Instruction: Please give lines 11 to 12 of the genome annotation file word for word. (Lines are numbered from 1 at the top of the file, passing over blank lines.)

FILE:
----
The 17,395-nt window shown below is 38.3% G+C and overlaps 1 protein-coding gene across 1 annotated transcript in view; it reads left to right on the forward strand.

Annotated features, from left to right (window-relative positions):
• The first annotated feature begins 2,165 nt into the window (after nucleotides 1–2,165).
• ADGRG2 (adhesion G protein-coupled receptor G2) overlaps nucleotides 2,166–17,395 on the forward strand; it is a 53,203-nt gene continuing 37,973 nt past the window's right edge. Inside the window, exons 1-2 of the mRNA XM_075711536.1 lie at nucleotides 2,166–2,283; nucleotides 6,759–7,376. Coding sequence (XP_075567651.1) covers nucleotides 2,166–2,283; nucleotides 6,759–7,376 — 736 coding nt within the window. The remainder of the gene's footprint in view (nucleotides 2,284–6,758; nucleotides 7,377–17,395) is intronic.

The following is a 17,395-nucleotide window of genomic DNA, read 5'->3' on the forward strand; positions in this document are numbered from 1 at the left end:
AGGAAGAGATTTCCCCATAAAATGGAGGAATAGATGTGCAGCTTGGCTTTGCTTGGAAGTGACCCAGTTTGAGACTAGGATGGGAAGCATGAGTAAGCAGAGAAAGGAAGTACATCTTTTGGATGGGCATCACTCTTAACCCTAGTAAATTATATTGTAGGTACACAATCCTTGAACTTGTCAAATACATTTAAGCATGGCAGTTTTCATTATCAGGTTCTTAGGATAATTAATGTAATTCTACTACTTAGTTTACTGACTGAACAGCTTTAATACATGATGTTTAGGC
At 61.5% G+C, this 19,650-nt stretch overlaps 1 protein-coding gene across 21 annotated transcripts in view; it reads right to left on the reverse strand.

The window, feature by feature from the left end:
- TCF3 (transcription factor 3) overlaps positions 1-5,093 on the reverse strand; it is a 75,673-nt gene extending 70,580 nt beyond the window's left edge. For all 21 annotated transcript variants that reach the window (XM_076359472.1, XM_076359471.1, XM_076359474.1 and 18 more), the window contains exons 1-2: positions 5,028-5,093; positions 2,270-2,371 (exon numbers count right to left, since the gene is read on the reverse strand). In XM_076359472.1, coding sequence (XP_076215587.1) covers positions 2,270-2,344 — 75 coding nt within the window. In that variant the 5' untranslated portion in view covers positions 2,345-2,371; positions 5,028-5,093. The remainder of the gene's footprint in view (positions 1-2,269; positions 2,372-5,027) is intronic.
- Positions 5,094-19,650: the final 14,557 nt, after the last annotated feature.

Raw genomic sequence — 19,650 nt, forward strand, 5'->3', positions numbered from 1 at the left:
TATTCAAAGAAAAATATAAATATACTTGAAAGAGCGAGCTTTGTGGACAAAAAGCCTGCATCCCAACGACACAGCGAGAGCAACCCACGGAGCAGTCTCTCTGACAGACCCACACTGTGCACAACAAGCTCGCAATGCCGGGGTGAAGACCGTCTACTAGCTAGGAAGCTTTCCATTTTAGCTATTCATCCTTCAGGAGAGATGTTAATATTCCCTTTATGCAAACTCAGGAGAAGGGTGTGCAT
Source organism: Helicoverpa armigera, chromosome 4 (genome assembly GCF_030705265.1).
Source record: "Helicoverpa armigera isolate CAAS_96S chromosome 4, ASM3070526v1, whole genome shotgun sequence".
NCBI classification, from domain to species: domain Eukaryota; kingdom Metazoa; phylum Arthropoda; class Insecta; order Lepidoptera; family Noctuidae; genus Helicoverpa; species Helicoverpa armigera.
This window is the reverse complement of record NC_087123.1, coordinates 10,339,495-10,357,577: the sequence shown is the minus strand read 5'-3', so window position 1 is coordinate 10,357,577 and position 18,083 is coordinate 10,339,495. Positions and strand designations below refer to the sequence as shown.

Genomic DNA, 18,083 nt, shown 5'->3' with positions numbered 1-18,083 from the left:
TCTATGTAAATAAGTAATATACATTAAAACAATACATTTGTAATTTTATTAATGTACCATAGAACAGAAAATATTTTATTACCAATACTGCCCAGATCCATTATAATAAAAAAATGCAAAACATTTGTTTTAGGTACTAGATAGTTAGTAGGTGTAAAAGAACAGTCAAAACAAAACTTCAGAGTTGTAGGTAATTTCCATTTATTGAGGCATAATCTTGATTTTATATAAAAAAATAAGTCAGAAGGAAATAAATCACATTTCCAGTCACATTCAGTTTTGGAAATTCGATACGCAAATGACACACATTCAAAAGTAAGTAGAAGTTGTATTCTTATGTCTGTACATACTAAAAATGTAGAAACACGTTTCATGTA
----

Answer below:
Raw genomic sequence — 19,650 nt, forward strand, 5'->3', positions numbered from 1 at the left:
TATTCAAAGAAAAATATAAATATACTTGAAAGAGCGAGCTTTGTGGACAAAAAGCCTGCATCCCAACGACACAGCGAGAGCAACCCACGGAGCAGTCTCTCTGACAGACCCACACTGTGCACAACAAGCTCGCAATGCCGGGGTGAAGACCGTCTACTAGCTAGGAAGCTTTCCATTTTAGCTATTCATCCTTCAGGAGAGATGTTAATATTCCCTTTATGCAAACTCAGGAGAAGGGTGTGCAT